The Using Grouping Symbols Lesson shows when to use parentheses, brackets, and braces in expressions. Those grouping symbols are the first step in the rules developed by mathematicians long ago.
Having a standard order for solving math problems allows everyone to get the same result. In this lesson, you will be learning and practicing the rest of the order of operation rules.
By the end of this lesson, your children will be able to follow the order of operation rules to correctly evaluate math expressions and equations.
If you have not already done so, review the Using Grouping Symbols in Expressions lesson with your children. It covers the grouping symbols: parentheses, brackets, and braces, that are used in expressions and equations.
When there are no special grouping symbols, math problems are solved from left to right. The order of operations rules tell you the order in which you should do the operations (addition/subtraction/multiplication/division) in a math expression (math sentences that do not include an equal sign) or equation (math sentences that do include an equal sign). The Using Grouping Symbols in Expressions lesson covered the grouping symbols: parentheses, brackets, and braces. You know that math enclosed in one of these grouping symbols is done before math that is not inside a pair of grouping symbols. You also know that parentheses are the grouping symbols used most often.
As you begin to learn and practice applying the order of operation rules, you need to be able to quickly identify grouping symbols and operation signs. Take the pretest that follows to see if you are ready for this lesson.
Have your children take the PreTest that follows to see if they are ready for this lesson. If they get 5 or less correct, review the introduction with them or go back to the lesson on grouping symbols before continuing on to the lesson.
Order of Operations  
Parent Tip: 
When mathematicians from around the world met long ago to decide on a standard order for doing mathematical operations, this is the order they agreed upon: 

1  Do any math inside grouping symbols first (parentheses, brackets & braces) 

2  Evaluate numbers with exponents (Whole number exponents will be explained as part of 6th grade lessons. They are not included in this lesson, except to know the correct order.) 

3  Multiplication or Division Multiplying and dividing have the same priority. When you are reading from left to right, do whichever one you come to first. Skip adding and subtracting until after all multiplication and division has been done. 

4  Addition or Subtraction Adding and subtracting have the same priority. When you are reading from left to right, do whichever one you come to first.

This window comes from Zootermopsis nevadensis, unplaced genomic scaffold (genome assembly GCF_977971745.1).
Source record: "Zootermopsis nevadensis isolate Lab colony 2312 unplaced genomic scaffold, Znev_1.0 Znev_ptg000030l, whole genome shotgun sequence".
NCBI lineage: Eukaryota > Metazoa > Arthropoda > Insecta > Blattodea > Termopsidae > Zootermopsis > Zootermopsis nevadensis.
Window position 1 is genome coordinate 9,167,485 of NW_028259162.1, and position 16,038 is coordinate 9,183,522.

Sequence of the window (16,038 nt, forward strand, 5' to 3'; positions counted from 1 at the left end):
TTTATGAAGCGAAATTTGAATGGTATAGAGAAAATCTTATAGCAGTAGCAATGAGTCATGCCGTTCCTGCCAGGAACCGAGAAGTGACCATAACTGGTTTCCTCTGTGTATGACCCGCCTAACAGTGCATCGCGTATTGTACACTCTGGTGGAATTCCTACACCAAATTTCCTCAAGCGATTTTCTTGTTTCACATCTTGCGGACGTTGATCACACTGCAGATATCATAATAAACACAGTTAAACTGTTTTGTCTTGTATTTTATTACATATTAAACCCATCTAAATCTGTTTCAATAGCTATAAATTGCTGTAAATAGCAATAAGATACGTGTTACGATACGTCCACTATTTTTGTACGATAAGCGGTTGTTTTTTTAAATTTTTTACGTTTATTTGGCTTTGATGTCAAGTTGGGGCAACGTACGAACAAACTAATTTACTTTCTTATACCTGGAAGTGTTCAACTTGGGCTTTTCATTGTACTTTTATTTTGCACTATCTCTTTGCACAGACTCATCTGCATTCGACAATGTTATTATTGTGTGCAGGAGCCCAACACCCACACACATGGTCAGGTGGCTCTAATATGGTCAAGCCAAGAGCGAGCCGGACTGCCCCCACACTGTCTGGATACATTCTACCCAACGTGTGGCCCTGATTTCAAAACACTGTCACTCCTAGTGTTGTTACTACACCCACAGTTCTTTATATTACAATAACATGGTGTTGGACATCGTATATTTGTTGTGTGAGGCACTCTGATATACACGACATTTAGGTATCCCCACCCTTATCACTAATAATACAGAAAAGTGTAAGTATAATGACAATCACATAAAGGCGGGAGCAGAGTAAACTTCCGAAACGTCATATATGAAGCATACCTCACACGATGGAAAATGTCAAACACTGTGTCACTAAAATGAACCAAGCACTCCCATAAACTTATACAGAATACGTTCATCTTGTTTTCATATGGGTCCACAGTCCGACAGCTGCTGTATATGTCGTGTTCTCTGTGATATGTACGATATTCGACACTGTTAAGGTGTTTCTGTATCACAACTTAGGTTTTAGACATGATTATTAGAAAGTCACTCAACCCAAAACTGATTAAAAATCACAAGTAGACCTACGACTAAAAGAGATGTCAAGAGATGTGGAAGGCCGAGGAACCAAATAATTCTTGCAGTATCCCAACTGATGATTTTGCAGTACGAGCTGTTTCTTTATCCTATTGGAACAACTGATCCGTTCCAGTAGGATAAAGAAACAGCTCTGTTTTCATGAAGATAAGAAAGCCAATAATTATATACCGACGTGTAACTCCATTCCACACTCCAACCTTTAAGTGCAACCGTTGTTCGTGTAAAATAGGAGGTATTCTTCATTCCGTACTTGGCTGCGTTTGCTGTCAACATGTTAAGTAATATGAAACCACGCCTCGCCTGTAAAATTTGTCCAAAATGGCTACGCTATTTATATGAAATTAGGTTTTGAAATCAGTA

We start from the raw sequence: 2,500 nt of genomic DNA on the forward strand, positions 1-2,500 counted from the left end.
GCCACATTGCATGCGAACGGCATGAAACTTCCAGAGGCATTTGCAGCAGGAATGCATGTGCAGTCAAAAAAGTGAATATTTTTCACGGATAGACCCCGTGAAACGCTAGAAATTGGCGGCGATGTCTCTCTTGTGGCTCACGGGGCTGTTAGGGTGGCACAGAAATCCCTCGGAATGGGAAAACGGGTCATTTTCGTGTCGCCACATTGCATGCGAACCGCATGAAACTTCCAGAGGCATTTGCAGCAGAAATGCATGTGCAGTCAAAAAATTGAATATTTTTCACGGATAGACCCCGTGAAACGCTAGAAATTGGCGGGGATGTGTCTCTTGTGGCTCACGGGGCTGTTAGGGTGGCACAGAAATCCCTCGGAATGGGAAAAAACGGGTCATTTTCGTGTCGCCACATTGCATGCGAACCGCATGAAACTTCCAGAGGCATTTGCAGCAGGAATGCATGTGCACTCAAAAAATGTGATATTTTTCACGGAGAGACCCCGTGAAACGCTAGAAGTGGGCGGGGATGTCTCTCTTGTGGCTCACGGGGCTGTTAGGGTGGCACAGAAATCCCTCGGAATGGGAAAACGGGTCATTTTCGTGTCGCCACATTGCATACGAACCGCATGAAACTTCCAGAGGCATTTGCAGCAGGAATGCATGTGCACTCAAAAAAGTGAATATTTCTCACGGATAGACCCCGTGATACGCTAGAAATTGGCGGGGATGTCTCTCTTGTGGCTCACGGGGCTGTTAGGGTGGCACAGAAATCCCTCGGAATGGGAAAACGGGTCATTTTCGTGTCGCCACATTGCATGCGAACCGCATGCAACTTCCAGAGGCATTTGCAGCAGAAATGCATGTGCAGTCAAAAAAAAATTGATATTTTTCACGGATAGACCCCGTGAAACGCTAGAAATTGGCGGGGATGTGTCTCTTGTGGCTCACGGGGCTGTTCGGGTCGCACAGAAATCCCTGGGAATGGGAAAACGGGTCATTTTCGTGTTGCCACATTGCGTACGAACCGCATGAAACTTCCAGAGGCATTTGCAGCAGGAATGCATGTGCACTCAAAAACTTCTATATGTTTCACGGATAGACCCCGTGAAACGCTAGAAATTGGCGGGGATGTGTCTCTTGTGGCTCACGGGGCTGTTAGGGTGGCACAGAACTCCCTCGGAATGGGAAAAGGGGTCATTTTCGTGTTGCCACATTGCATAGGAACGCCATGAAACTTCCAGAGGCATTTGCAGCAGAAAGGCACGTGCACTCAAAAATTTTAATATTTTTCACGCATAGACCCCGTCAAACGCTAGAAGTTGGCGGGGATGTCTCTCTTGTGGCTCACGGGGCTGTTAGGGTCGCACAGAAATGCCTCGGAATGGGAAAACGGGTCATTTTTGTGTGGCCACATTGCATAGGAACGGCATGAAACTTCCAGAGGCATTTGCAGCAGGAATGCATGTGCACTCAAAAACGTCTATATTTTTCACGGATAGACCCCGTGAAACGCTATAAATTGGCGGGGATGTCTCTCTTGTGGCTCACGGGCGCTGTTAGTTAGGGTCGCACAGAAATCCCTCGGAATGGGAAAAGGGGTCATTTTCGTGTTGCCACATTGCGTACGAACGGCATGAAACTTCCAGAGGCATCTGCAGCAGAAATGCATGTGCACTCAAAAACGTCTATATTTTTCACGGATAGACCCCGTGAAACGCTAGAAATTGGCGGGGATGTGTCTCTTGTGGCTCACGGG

Have your children work through these problems to practice applying the order of operation rules. After these model problems, there some more practice problems for your children to try on their own.
14  ( 7 + 6) 
Parentheses come first, so 7 + 6 = 13. Plug in the 13 where (7 + 6) was, so: 14  13 There are no exponents in this lesson, so go on to operations. This problem contains only subtraction, so subtract. 
(8 – 4) + 5 x 8 
Parentheses come first, so 8  4 = 4. Plug in the 4 where (8  4) was, so: 4 + 5 x 8. There are no exponents in this lesson, so go on to operations. This problem contains addition and multiplication. Multiplication comes before addition, so 5 x 8 = 40. That leaves 4 + 40. Finally, add 4 + 40 = 44. 
Children are often overwhelmed by a complicated math expression or equation. Remind them to focus on just one step at a time. Big tasks become easier to think about and accomplish when broken down into small steps.
Try evaluating these expressions by following the order of operations rules and then check your answers by clicking on the "Show/ Hide Answer" link.
4 + (3  1) x 6 
Parentheses come first, so 3  1 = 2. 4 + 2 x 6 Multiplication comes before addition, so 2 x 6 = 12 4 + 12 Addition is all that is left, so 4 + 12 = 16. 
(11 + 9)  5 x 2 
Parentheses come first, so 11 + 9 = 20 20  5 x 2 Multiplication comes before subtraction, so 5 x 2 =10 20  10 Subtraction is all that is left, so 20  10 = 10 
[17  (2 + 8) + 2] ÷ 3 
Grouping symbols come first, and parentheses before brackets, so 2 + 8 = 10. That leaves: [1710+2] in brackets. 1710 = 7, 7 + 2 = 9. The total value inside the brackets is 9. That leaves just division: 9 ÷ 3 = 3 
Review the recap points above with your children and then print out the Assessment Worksheet below.
At least 7 out of 10 correct will show that your children are ready to go on to the next lesson: Writing Simple Expressions.